We inhabitants of Great Britain, that one-time source and bastion of Empire, somehow take it for granted that other people’s geography should be named after our explorers, our lords and our monarchs. It was part and parcel of the colonizing process, this laying claim to territory, the ‘making it ours’ rather than theirs, the indigenous inhabitants’. Also, much as a head-hunter gains spiritual power by consuming the brains of his enemy, so explorers, lords and monarchs accrued grandeur by bestowing their names on natural-world-wonders. It was one way of acquiring grand-scale permanence over frail bodily transience. Some might say it was a form of megalomania.
All of which is to say that the photo above shows one of the most famous examples of colonial misappropriation – the great southern African cataracts of Victoria Falls. They were ‘discovered’ by missionary, David Livingstone, in November 1855. This was in the days before the British map-makers had staked out the colonial territories of Northern and Southern Rhodesia, (named after the mineral-hungry Cecil Rhodes), and now known (respectively) as Zambia and Zimbabwe.
Livingstone is thought to be the first European to set eyes on the falls, and his presence is commemorated both in the name of Livingstone Island, just above the falls, and in the town of Livingstone on the Zambian side of the cataracts.
But the fact remains that when Livingstone arrived this, the largest falling curtain of water in the world, already had at least one very fine name. The rainbow spray from the toppling cascades rises like smoke that can be seen for miles, and the Zambezi, as it drops through 110 metres, simply roars. And so it is fittingly known by the indigenous Tonga people as Mosi-oa-Tunya, the smoke that thunders. Also fittingly, and by way of restitution, this is also the name that UNESCO puts first in its World Heritage Site citation for the falls.
The falls from the Zimbabwe side at Victoria Falls town. The spray is a challenge to the the photographer.
The photo below shows the falls from the Zambian side. The rains had been poor when the shot was taken, and much of the water from the Zambian side of the Zambezi is anyway abstracted for industrial purposes. It is hard to convey the scale, but it shows well how the Zambezi has cut through the basalt plateau over which it flows. Over the last hundred thousand years the river has repeatedly carved out new gorges, wearing down cracks of softer sandstone within the basalt and creating a zigzag of massive fissures. The current falls go over the eighth gorge, but there are already signs that the ninth is beginning to form.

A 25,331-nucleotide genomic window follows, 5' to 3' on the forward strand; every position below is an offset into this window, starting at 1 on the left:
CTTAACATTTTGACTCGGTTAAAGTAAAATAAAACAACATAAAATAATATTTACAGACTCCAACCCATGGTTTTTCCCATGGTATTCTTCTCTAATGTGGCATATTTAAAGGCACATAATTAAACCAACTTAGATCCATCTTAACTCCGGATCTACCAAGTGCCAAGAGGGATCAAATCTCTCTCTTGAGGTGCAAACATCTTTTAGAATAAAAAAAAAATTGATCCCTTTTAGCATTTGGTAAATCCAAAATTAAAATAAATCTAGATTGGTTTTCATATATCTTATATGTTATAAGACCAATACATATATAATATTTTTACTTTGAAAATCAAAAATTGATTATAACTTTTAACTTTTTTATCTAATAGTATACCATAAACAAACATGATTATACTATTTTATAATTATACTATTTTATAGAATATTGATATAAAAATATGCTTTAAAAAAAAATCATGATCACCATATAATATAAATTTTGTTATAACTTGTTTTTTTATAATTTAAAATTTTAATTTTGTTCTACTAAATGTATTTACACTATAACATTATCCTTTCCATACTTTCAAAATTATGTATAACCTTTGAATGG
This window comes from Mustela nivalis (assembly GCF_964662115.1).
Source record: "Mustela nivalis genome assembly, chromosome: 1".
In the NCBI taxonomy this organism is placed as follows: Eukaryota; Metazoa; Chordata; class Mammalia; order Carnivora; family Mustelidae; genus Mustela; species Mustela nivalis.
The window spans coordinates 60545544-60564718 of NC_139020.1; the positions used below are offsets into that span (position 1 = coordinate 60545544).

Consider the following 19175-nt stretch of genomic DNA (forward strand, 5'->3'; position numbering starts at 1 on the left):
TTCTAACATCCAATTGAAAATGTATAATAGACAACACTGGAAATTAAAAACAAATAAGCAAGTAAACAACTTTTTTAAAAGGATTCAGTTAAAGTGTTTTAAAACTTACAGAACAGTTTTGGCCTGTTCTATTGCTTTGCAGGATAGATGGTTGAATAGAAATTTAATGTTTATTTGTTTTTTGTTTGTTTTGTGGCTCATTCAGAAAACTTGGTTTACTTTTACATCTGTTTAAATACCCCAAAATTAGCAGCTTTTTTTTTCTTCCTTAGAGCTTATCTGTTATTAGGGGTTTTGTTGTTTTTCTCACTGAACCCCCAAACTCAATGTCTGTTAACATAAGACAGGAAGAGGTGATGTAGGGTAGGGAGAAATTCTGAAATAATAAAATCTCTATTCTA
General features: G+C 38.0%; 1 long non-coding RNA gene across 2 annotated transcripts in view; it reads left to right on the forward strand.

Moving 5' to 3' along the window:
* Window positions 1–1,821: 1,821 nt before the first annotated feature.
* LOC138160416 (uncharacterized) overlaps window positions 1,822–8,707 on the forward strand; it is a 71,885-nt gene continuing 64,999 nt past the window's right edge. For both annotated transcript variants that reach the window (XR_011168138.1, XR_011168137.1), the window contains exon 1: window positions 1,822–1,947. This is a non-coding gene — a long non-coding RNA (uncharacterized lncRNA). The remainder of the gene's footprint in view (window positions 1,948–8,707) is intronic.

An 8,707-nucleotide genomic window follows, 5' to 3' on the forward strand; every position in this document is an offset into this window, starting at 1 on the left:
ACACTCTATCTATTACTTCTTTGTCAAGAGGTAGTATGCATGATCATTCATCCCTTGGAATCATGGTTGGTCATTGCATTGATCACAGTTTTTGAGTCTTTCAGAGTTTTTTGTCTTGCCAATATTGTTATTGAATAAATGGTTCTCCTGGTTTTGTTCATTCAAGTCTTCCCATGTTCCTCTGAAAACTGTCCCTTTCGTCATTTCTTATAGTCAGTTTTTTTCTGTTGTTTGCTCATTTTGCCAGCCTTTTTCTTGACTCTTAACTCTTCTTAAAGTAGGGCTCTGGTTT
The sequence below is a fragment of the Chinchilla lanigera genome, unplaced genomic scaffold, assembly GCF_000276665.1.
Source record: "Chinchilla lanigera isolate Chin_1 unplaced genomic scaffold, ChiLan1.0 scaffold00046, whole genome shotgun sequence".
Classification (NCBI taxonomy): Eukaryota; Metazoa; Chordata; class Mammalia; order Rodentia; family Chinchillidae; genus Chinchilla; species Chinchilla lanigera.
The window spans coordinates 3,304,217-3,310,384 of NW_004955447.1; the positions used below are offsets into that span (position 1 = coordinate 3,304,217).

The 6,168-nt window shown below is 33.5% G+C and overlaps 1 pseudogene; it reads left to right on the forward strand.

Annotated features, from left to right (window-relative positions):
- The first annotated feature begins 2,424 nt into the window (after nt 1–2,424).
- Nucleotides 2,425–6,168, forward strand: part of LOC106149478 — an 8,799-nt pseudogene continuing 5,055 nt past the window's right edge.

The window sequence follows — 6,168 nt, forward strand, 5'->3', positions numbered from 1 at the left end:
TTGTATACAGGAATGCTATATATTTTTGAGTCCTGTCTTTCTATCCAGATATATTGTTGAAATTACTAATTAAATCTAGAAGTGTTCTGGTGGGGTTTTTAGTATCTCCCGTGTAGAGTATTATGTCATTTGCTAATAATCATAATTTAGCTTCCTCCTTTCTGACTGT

I have the foolhardy distinction of almost hang-gliding off the falls’ knife-edge courtesy my kanga-wrap, just then being used as an umbrella. G had business in Livingstone and we were staying in a hotel near the river, or I should say near the absence of river. I saw people walking across the waterless river bed towards the Zimbabwe side of the falls, and one Sunday afternoon, urged G. to set off on an outing. In no time we had a young Zambian boy offering to be our guide. He led us through a maze of huge boulders and oily stagnant pools. At one point I noticed fresh elephant droppings and fully expected the massive stones to transform into pachyderms, since that’s the sort of thing elephants do. All around the sky was turning from brilliant blue to a steely grey. I forgot about elephants and thought of flash-floods instead. I was beginning to wish we had not come.
But the boy pressed on, heading we later discovered for Livingstone Island. He had promised to show us the best place to view the falls. And so we followed. And then came the deluge. In seconds we were soaked to the skin by very cold, hard rain. When I looked back across the river, our hotel seemed very far away, and the empty river bed so very wide. We ran after the boy into the trees on Livingstone Island, and there we huddled under the dripping vegetation. Time passed. And more time passed. We grew colder and wetter.
Finally, when there was no sign of the rain letting up, G. asked the boy how far was this viewpoint. Oh, not very far, he told us. We followed him out into the driving rain. And sure enough, in a few paces, there we were on the knife edge. I held my kanga high above my head, fly-sheet style, in a bid to fend off the downpour. But as I craned over the precipice, the wind gusted and I felt the threatening lift as it filled the kanga…
After that there could only be a swift retreat. Shaken by my close shave with the abyss, I turned for the distant shore and tried to run. But the rocks were slippery, and every boulder looked like an elephant, and the more it rained the more I glanced upstream for that wall of rushing water. By now our guide had disappeared. I don’t think we had even given him a tip, and that was even more worrying. To leave without his kwacha? What did he know that we did not?
Of course it was all panic and no substance. After a hot shower and a bottle of Mosi back at the hotel, it seemed like a great adventure, though we did wonder if Livingstone Island was in Zambia or in Zimbabwe, and if, in the rainstorm, we had become illegal immigrants into Zimbabwe. Of course we hadn’t, but it added a little more spice to the story.
The Victoria Falls bridge, built in 1905 in a bid towards fulfilling Cecil Rhodes’ dream of the Cape to Cairo railway line. He insisted it was built where the falls’ spray would fall on passing trains.
UNESCO World Heritage Site
Sun, Steel and Spray: A History of the Building of the Victoria Falls Bridge by Peter Roberts
Where’s My Backpack Ailsa’s Travel Theme: Height
More takes on height:
© 2013 Tish Farrell